Financially 'unsustainable' to run a practice, say GPs
The state of general practice in Wales and Northern Ireland has been laid bare by survey results published this week.
In Wales, funding pressures mean 42% of GPs believe it is now financially unsustainable to run a practice.
Reiterating its call for general practice to receive 11% of the NHS budget, RCGP leaders said things have to change.
In a survey of 137 GPs, 31% of GPs, said at least once a week, are so stressed they feel they cannot cope and almost a quarter said they would be unlikely to be working in general practice in five years.
The vast majority of GPs said the funding available from all sources for general practice is not enough and 72% of GPs say they expected working in general practice to get worse in the next five years.
In Northern Ireland, an RCGP survey found that GPs have dire concerns about how they will manage patient demand through winter pressures.
The college reported that 89% of 127 GPs surveyed are concerned that their increased workload during the winter months will negatively affect their ability to deliver patient care.
It follows a survey of more than 1,000 English GPs which also found almost a third of GPs did not think they would be working in general practice five years from now with stress being the main factor.
Dr Mair Hopkin and Dr Peter Saul, joint chairs of RCGP Wales, said have outlined the case for more funding in a new report ‘Transforming general practice: Building a profession fit for the future’.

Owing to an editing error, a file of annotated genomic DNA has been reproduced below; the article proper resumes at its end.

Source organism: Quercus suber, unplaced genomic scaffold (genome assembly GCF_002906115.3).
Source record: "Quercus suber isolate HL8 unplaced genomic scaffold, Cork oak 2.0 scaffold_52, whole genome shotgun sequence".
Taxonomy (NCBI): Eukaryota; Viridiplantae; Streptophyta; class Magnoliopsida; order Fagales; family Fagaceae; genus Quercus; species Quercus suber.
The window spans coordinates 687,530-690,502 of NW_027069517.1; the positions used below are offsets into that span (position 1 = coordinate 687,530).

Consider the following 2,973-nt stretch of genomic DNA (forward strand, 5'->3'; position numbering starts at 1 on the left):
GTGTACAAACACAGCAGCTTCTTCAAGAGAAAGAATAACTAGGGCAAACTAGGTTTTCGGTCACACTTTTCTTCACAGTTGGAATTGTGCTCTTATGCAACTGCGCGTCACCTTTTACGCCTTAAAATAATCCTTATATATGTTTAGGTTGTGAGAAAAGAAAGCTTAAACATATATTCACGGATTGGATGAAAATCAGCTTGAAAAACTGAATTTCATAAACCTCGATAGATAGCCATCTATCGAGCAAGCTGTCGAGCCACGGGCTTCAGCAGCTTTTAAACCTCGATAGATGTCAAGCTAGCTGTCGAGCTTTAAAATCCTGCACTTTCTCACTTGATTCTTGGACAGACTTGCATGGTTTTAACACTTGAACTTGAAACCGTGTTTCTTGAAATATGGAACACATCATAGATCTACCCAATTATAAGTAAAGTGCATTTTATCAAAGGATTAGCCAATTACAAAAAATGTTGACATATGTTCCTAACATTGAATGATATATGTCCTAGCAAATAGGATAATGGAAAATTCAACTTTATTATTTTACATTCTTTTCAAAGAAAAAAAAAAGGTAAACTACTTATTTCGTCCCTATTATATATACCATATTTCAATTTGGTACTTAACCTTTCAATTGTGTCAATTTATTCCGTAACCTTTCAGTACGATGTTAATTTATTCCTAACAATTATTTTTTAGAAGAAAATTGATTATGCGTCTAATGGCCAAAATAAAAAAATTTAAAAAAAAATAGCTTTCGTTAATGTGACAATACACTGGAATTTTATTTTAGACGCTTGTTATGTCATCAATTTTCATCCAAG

They have asked Welsh government who are currently in the process of negotiating a new Welsh GP contract for a ‘step change’ in funding.
‘More of the same won’t deliver the best results for an ageing population with an increase in multiple, long-term conditions.
‘Patients need to be able to access services in their community and get help before issues get worse.
‘Things need to change. GPs deserve better and patients deserve better.’
RCGP Northern Ireland are asking patients to relieve pressure on general practice by managing minor ailments at home and seeking advice from a pharmacist.
RCGPNI chair Dr Grainne Doran said: ‘GPs strive to provide the very best care to all of our patients. Over the winter period, there is no doubt that our workload hugely increases.
‘For more minor conditions such as coughs and colds, patients can get great advice and over the counter medicines from local pharmacies.
She added: ‘This will be faster and more efficient and will help ensure appointments with a doctor are available for those who need them most.’